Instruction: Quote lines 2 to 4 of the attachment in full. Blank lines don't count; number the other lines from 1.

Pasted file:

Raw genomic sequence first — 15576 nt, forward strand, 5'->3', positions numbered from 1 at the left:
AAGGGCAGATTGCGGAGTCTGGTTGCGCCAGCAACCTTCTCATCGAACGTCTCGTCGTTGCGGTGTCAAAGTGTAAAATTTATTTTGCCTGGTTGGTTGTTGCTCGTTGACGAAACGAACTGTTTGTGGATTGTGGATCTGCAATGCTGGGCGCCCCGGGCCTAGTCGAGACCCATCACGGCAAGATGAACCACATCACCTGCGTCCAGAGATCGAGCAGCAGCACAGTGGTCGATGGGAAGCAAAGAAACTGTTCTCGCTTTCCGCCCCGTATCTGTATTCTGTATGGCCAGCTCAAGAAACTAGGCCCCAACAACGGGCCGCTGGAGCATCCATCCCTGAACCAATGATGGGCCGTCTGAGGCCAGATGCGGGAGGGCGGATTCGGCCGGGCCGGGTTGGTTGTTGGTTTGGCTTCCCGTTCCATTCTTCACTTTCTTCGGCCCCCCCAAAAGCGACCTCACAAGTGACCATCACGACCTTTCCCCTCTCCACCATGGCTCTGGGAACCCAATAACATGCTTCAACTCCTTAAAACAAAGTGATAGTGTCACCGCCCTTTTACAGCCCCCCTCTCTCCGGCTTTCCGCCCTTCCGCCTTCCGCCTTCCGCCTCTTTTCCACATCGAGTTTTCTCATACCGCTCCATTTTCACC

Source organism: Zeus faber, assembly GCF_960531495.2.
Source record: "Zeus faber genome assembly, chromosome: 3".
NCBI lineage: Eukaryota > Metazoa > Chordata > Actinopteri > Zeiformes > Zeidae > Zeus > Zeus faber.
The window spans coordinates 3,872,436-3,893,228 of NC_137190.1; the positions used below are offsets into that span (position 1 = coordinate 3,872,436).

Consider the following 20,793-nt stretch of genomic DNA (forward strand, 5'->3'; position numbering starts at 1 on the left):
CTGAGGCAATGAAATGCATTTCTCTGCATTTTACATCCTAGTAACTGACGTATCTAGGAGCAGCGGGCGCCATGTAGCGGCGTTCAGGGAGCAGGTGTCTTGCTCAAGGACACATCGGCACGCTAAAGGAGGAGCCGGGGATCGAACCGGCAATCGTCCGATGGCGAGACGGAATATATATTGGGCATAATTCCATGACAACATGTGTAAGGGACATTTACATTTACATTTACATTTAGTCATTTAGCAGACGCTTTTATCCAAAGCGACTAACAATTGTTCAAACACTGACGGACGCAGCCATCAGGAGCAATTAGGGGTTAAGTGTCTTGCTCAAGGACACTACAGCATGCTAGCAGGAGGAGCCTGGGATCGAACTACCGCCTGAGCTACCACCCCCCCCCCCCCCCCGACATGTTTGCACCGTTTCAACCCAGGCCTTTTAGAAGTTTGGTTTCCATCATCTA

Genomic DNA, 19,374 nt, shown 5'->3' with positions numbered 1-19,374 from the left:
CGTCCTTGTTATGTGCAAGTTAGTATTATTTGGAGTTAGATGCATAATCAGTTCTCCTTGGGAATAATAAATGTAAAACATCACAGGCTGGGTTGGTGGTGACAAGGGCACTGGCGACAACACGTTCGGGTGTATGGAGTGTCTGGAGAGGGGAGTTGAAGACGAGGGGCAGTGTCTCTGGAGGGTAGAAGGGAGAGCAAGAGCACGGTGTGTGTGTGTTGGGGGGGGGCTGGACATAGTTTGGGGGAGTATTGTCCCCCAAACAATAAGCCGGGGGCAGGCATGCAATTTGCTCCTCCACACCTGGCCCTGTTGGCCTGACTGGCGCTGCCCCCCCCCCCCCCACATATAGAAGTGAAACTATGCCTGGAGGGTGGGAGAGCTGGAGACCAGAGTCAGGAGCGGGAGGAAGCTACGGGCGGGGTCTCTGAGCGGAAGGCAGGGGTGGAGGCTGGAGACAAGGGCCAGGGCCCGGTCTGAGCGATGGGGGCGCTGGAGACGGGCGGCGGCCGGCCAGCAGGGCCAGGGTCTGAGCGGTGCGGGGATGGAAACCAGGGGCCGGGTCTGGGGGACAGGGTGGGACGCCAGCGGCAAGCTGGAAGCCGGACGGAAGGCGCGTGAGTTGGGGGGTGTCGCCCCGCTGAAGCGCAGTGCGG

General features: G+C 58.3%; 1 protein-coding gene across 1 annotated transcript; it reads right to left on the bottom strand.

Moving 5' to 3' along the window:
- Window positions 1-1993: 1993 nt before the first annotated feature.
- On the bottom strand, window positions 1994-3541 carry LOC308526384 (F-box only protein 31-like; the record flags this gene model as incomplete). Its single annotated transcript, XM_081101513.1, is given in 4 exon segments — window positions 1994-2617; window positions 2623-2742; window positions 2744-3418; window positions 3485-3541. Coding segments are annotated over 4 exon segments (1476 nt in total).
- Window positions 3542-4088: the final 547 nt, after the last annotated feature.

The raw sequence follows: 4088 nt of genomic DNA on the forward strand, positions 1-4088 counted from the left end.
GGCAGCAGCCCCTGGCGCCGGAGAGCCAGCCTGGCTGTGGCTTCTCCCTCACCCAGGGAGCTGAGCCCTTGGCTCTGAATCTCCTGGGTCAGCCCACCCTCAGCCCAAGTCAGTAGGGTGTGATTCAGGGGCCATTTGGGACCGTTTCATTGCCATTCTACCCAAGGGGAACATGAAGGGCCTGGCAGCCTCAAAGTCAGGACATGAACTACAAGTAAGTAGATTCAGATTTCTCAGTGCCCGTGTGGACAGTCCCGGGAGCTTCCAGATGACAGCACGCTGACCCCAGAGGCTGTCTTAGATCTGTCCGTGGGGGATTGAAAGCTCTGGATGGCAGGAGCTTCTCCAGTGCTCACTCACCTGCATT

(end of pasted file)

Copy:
AAGGGCAGATTGCGGAGTCTGGTTGCGCCAGCAACCTTCTCATCGAACGTCTCGTCGTTGCGGTGTCAAAGTGTAAAATTTATTTTGCCTGGTTGGTTGTTGCTCGTTGACGAAACGAACTGTTTGTGGATTGTGGATCTGCAATGCTGGGCGCCCCGGGCCTAGTCGAGACCCATCACGGCAAGATGAACCACATCACCTGCGTCCAGAGATCGAGCAGCAGCACAGTGGTCGATGGGAAGCAAAGAAACTGTTCTCGCTTTCCGCCCCGTATCTGTATTCTGTATGGCCAGCTCAAGAAACTAGGCCCCAACAACGGGCCGCTGGAGCATCCATCCCTGAACCAATGATGGGCCGTCTGAGGCCAGATGCGGGAGGGCGGATTCGGCCGGGCCGGGTTGGTTGTTGGTTTGGCTTCCCGTTCCATTCTTCACTTTCTTCGGCCCCCCCAAAAGCGACCTCACAAGTGACCATCACGACCTTTCCCCTCTCCACCATGGCTCTGGGAACCCAATAACATGCTTCAACTCCTTAAAACAAAGTGATAGTGTCACCGCCCTTTTACAGCCCCCCTCTCTCCGGCTTTCCGCCCTTCCGCCTTCCGCCTTCCGCCTCTTTTCCACATCGAGTTTTCTCATACCGCTCCATTTTCACC

Source organism: Zeus faber, assembly GCF_960531495.2.
Source record: "Zeus faber genome assembly, chromosome: 3".